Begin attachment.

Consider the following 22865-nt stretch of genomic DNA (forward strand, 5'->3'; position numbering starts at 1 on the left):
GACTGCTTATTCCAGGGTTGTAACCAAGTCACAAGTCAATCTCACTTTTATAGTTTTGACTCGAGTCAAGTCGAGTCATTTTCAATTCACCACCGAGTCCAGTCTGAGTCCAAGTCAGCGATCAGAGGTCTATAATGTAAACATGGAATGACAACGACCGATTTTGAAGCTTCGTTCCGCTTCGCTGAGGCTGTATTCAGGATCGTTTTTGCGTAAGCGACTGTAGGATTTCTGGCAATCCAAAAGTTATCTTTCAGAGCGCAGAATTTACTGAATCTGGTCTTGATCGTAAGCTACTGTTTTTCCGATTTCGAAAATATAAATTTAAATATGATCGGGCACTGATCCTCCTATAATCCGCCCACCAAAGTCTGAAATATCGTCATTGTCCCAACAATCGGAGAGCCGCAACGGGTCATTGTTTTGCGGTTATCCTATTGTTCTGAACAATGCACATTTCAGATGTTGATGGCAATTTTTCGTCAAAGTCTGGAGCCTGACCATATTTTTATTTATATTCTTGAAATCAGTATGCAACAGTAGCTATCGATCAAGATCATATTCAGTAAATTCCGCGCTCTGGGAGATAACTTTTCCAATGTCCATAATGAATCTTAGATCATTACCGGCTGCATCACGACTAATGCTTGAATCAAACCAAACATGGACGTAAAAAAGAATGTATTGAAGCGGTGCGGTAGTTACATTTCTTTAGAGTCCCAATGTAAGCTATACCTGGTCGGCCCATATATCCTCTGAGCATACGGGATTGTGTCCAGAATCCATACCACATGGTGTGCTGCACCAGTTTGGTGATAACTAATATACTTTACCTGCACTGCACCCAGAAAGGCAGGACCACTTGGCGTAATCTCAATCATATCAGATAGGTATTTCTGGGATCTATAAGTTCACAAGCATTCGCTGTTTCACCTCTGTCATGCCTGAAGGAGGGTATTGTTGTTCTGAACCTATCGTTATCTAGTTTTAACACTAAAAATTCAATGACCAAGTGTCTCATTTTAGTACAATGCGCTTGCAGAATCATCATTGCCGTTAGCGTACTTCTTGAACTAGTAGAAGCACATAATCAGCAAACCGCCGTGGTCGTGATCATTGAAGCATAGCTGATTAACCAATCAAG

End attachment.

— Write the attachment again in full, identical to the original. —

Consider the following 22865-nt stretch of genomic DNA (forward strand, 5'->3'; position numbering starts at 1 on the left):
GACTGCTTATTCCAGGGTTGTAACCAAGTCACAAGTCAATCTCACTTTTATAGTTTTGACTCGAGTCAAGTCGAGTCATTTTCAATTCACCACCGAGTCCAGTCTGAGTCCAAGTCAGCGATCAGAGGTCTATAATGTAAACATGGAATGACAACGACCGATTTTGAAGCTTCGTTCCGCTTCGCTGAGGCTGTATTCAGGATCGTTTTTGCGTAAGCGACTGTAGGATTTCTGGCAATCCAAAAGTTATCTTTCAGAGCGCAGAATTTACTGAATCTGGTCTTGATCGTAAGCTACTGTTTTTCCGATTTCGAAAATATAAATTTAAATATGATCGGGCACTGATCCTCCTATAATCCGCCCACCAAAGTCTGAAATATCGTCATTGTCCCAACAATCGGAGAGCCGCAACGGGTCATTGTTTTGCGGTTATCCTATTGTTCTGAACAATGCACATTTCAGATGTTGATGGCAATTTTTCGTCAAAGTCTGGAGCCTGACCATATTTTTATTTATATTCTTGAAATCAGTATGCAACAGTAGCTATCGATCAAGATCATATTCAGTAAATTCCGCGCTCTGGGAGATAACTTTTCCAATGTCCATAATGAATCTTAGATCATTACCGGCTGCATCACGACTAATGCTTGAATCAAACCAAACATGGACGTAAAAAAGAATGTATTGAAGCGGTGCGGTAGTTACATTTCTTTAGAGTCCCAATGTAAGCTATACCTGGTCGGCCCATATATCCTCTGAGCATACGGGATTGTGTCCAGAATCCATACCACATGGTGTGCTGCACCAGTTTGGTGATAACTAATATACTTTACCTGCACTGCACCCAGAAAGGCAGGACCACTTGGCGTAATCTCAATCATATCAGATAGGTATTTCTGGGATCTATAAGTTCACAAGCATTCGCTGTTTCACCTCTGTCATGCCTGAAGGAGGGTATTGTTGTTCTGAACCTATCGTTATCTAGTTTTAACACTAAAAATTCAATGACCAAGTGTCTCATTTTAGTACAATGCGCTTGCAGAATCATCATTGCCGTTAGCGTACTTCTTGAACTAGTAGAAGCACATAATCAGCAAACCGCCGTGGTCGTGATCATTGAAGCATAGCTGATTAACCAATCAAG